What a difference a year makes. If the riots of 2011 epitomised last year, in stark contrast, 2012 will be remembered by the success of the London Olympic Games.
At first I was happy to only witness the closing ceremony when all the fuss was over, however, after Danny Boyle's opening; I thought it might be worth a watch after all, and indeed it was. After a slow start prompting The Sun to publish the headline 'Wanted Golf Medal', Team GB responded with spectacular success by claiming 29 gold medals, and as a result our nation has created a number of worthy role models which will inspire youngsters and aspiring athletes to take a greater interest in sport. Bradley Wiggins, Jessica Ennis, Mo Farah, there are too many to mention but there is no doubt that the 2012 Olympic Games has demonstrated an extraordinary amount of talent, and where better to have shown it than on home ground?
Not one who particularly follows cycling as a sport, I nevertheless found myself amongst a sea of other locals out to support Bradley Wiggins during the men's time trials which took place through Surrey. Flags, face paint, banners, they were all present along with a massive amount of Olympic spirit which brought the community together for a very special event. It wasn't just the cycling though, I also found myself glued to the TV watching every stage of Jessica Ennis's heptathlon along with the tennis, sailing and even the synchronised swimming.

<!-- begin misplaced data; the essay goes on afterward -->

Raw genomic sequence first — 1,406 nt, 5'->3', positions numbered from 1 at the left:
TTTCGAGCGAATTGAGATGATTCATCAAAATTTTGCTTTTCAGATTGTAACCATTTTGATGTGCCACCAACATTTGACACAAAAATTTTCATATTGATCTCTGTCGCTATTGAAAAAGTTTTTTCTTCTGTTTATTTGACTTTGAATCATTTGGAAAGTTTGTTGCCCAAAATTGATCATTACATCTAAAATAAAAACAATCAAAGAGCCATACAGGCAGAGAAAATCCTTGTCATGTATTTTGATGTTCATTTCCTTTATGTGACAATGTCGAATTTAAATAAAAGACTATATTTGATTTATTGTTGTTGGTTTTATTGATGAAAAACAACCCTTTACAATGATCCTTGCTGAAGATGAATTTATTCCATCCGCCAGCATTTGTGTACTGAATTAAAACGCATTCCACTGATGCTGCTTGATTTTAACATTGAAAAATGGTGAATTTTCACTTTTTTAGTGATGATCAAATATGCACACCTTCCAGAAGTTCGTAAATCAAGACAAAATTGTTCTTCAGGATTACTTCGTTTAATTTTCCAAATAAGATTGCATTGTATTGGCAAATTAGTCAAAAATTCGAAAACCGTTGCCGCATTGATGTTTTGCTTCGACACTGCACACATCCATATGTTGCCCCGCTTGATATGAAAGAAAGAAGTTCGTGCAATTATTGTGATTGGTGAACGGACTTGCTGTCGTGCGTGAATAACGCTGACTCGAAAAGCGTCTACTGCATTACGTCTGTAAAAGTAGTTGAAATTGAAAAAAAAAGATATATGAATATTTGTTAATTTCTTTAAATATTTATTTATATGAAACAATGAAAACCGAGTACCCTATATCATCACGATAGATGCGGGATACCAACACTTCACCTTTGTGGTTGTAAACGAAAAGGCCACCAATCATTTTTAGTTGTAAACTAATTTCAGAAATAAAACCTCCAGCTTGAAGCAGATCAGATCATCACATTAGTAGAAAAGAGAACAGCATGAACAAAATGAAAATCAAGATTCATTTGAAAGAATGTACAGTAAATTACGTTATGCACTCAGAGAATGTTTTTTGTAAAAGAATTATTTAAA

But then came the problem. Captivated as I had been by London 2012, last night's closing ceremony clashed with the final golf major championship of the year, an event in which Rory McIlroy was leading. My heart said golf, but my head said the Games, and so I watched as London said goodbye to the Olympics and cemented our place in the history books. Of course, there was a bit of channel flicking in between, and I also managed to watch the conclusion of the PGA Championship. The morning after showed that Rory McIlroy is now a multiple major champion, and London's closing ceremony scored bonus points after finishing with back to back birdies following performances by the Royal Ballet and The Who.
Sebastian Coe will be happy with the way London has staged the Games, and even Boris Johnson can breathe a sigh of relief as TFL seems to have just about coped with the numbers entering the Capital. All in all, I am sold on London 2012 and after being offered a seat on the tube today, I suspect that the Olympic spirit will remain in the air for some time to come.